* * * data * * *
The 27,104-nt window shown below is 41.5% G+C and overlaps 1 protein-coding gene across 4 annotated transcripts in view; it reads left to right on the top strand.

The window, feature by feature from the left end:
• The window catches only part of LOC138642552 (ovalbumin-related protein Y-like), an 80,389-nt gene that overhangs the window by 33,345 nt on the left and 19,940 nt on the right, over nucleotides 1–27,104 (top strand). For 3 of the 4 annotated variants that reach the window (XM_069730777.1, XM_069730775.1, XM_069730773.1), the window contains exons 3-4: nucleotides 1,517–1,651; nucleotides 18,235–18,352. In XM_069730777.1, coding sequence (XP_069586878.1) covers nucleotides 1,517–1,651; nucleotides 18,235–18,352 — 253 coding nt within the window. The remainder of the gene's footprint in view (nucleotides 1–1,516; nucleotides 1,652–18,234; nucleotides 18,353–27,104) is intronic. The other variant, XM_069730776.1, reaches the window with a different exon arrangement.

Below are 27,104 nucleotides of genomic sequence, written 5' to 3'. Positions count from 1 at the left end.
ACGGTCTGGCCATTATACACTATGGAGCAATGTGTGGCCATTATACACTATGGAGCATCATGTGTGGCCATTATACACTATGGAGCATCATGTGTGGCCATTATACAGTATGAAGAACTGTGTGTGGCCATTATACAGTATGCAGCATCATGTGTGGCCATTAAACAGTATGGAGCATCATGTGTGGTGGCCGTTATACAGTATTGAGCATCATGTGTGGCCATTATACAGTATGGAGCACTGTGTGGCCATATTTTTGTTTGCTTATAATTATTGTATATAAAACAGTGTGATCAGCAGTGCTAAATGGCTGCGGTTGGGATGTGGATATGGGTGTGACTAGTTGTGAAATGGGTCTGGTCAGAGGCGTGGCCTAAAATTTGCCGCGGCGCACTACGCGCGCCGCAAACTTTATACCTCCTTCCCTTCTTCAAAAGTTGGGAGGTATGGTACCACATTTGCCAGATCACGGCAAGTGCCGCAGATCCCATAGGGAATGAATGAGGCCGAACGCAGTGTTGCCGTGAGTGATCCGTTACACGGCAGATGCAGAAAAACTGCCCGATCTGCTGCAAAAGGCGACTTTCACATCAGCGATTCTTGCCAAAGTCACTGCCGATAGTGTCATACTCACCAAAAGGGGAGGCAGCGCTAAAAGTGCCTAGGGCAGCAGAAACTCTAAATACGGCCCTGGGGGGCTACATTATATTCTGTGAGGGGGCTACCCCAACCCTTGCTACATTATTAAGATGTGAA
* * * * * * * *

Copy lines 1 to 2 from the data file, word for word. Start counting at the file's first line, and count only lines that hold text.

The 27,104-nt window shown below is 41.5% G+C and overlaps 1 protein-coding gene across 4 annotated transcripts in view; it reads left to right on the top strand.

The window, feature by feature from the left end: